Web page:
Drawing on and responding to the writings of theorists such as Judith Butler, Sarah Ahmed, Lauren Berlant, and Lisa Lowe, this book proposes the notion of “precarious intimacies” to navigate a dilemma: how to recognize, affirm, and value love, touch, and care while challenging the racialized and gendered politics in which they are embedded.
Twenty-first-century Europe is undergoing dramatic political and economic transformations that produce new forms of transnational contact as well as new regimes of exclusion and economic precarity. These political and economic shifts both circumscribe and enable new possibilities for intimacy. Many European films of the last two decades depict experiences of political and economic vulnerability in narratives of precarious intimacies. In these films, stories of intimacy, sex, love, and friendship are embedded in violence and exclusion, but, as Maria Stehle and Beverly Weber show, the politics of touch and connection also offers avenues to theorize forms of attention and affection that challenge exclusive notions of race, citizenship, and belonging.
Precarious Intimacies examines the aesthetic strategies that respond to this tension and proposes a politics of interpretation that identifies the potential and possibility of intimacy.
“Precarious Intimacies is an astute and important book for this age when moments of touch, solidarity, care, and affection between people are never unburdened of the political, and are rarely free from compromise and ambivalence. Critically imbuing over fifty films with the wisdom of intersectional feminist vision, this collaboratively written book practices the beauty and risk its authors so deftly honor in the intimate worlds of contemporary European cinema.” —David Gramling, author of The Invention of Monolingualism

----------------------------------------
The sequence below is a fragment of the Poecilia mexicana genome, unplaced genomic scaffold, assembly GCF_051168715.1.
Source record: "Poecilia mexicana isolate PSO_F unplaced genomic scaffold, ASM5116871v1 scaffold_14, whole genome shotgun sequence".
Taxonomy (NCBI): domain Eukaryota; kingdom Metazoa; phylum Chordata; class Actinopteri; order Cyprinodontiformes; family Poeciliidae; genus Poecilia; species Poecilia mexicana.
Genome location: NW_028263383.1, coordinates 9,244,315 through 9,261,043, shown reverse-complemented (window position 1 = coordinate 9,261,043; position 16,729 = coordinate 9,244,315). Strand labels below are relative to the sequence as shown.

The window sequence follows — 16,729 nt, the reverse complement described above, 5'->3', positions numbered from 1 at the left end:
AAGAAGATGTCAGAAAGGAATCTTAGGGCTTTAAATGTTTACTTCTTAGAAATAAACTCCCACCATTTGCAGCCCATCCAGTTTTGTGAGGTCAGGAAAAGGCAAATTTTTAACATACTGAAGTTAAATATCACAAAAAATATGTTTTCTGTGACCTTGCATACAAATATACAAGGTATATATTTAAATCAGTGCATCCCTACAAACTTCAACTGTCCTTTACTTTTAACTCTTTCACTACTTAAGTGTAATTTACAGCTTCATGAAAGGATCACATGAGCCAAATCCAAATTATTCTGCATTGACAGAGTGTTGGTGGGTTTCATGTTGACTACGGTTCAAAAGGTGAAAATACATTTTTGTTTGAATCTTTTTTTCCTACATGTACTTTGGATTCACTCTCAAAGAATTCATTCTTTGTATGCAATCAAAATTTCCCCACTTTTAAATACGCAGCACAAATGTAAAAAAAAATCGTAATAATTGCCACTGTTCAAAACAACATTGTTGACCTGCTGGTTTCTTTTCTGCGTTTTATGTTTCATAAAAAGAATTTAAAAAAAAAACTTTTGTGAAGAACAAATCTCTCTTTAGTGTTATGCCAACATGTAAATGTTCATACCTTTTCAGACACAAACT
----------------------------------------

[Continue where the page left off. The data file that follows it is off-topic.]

“Maria Stehle and Beverly Weber forcefully demonstrate that we do not have to choose between radical critique and more affirmative orientations at joy, hope, and solidarity. Drawing on a broad range of contemporary feminist and decolonial affect theories, their readings exemplarily develop a layered methodology for unfolding twenty-first century European cinema’s rich contributions to the dual political imperative at hand: attending to the realities of violence and the possibilities of touch.” —Claudia Breger, author of Making Worlds: Affect and Collectivity in Contemporary European Cinema
“This book makes a significant contribution to rethinking paradigms in European cinema studies by reading for intimacy as a critical and generative trope in contemporary films. The authors’ groundbreaking attention to intimacy as a site of both precarity and resistance to the violence of the present opens up new ways of understanding the politics and aesthetics of audiovisual images in the neoliberal age, considering how film can help us envision more just and sustainable futures.” —Hester Baer, author of Dismantling the Dream Factory: Gender, German Cinema, and the Postwar Quest for a New Film Language